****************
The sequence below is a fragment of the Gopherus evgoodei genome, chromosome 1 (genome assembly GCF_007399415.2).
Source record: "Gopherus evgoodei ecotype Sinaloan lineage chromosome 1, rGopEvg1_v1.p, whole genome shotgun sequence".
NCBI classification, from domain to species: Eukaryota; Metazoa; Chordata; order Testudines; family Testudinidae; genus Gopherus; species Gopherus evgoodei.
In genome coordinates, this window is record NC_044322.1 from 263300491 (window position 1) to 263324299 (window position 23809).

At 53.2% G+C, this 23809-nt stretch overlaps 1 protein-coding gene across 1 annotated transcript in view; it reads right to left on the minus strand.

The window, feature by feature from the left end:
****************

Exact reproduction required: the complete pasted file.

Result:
The sequence below is a fragment of the Gopherus evgoodei genome, chromosome 1 (genome assembly GCF_007399415.2).
Source record: "Gopherus evgoodei ecotype Sinaloan lineage chromosome 1, rGopEvg1_v1.p, whole genome shotgun sequence".
NCBI classification, from domain to species: Eukaryota; Metazoa; Chordata; order Testudines; family Testudinidae; genus Gopherus; species Gopherus evgoodei.
In genome coordinates, this window is record NC_044322.1 from 263300491 (window position 1) to 263324299 (window position 23809).

At 53.2% G+C, this 23809-nt stretch overlaps 1 protein-coding gene across 1 annotated transcript in view; it reads right to left on the minus strand.

The window, feature by feature from the left end: